Chipmunks are the smallest members of the squirrel family. They live in North America, with the exception of one species native to Asia. North American chipmunks live all over the continent, with several species making their homes in the deserts of the southwestern United States.
The Panamint chipmunk (Tamias panamintinus) lives in the Sierra Nevada mountains and the desert regions of southwestern California and Nevada. His diet includes foraged vegetation and fruit, particularly juniper fruit and willow catkins. He makes his nest in rocky terrain and is diurnal, which means he is active during the day rather than at night like many dessert mammals. The Panamint chipmunk can grow up to 8.6 inches long; specimens vary in color from tawny browns and grays in the summer to yellow in the winter. The Panamint chipmunk has dark facial stripes and three stripes on his back.
Cliff chipmunks (Tamias dorsalis) mainly inhabit cliffs in the states of Nevada, Utah, New Mexico, and Arizona, along with Northern Mexico. They prefer to live at elevations of 5,000 feet to 12,000 feet; like their cousin the Panamint chipmunks, cliff chipmunks are fond of juniper trees for both food and shelter. In addition to plant matter, cliff chipmunks sometimes eat insects, birds, eggs, reptiles and amphibians. These chipmunks are gray with darker stripes on their backs, and do not have the white cheek stripes that many other chipmunks display. They can grow up to 9.8 inches long.
The Hopi chipmunk (Tamias rufus) can be found in the Upper Sonoran desert in the states of Arizona, Utah and Colorado. This chipmunk also prefers the juniper bush as a source of food and shelter amongst the rocky earth of the desert. He can grow up to 9.25 inches long and ranges in color from tan to orange or red with gray patches, with black stripes on his back, and black and white stripes on his cheeks.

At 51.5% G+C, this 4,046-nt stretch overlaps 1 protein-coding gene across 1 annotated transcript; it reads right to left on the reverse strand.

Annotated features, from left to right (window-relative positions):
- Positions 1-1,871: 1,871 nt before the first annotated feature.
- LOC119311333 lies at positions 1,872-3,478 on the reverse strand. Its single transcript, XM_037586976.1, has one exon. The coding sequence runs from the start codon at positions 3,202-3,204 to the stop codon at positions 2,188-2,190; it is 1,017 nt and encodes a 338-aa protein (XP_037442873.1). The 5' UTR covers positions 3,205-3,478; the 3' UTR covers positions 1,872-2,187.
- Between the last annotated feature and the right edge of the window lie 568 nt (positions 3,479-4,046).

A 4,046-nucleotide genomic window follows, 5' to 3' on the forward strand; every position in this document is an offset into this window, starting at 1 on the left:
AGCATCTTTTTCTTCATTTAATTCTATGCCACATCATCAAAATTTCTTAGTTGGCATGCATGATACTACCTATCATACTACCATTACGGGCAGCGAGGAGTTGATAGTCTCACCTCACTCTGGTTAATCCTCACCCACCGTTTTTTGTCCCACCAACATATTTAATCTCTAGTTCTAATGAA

The least chipmunk (Tamias minimus) is the smallest of all chipmunk species, measuring up to only 8.5 long. He has five dark stripes on his back and two paler stripes on his face. This chipmunk occupies a large portion of the western United States, including sagebrush deserts of the Southwest.
- National Geographic: Chipmunks
- Index to California Vertebrates: Panamint Chipmunk
- Animal Diversity Web; Tamias dorsalis; Louise Venne
- Mammalian Species; Tamias rufus; Stephanie L. Burt, Troy L. Best
- Animal Diversity Web; Tamias Rufus; Jessica Morris
- National Diversity Information Source: Least Chipmunk
- Smithsonian National Museum of Natural History: Tamias panamintinus
- Animal Diversity Web; Tamias panamintinus; Molly Peters, Molly Wear
Margot Freeman has been a writer since 2009. She currently works in social media within the tech industry, and has been volunteering with acclaimed Austin, Texas animal shelter Austin Pets Alive! since 2010. Freeman holds a Bachelor of science in audio and media technology.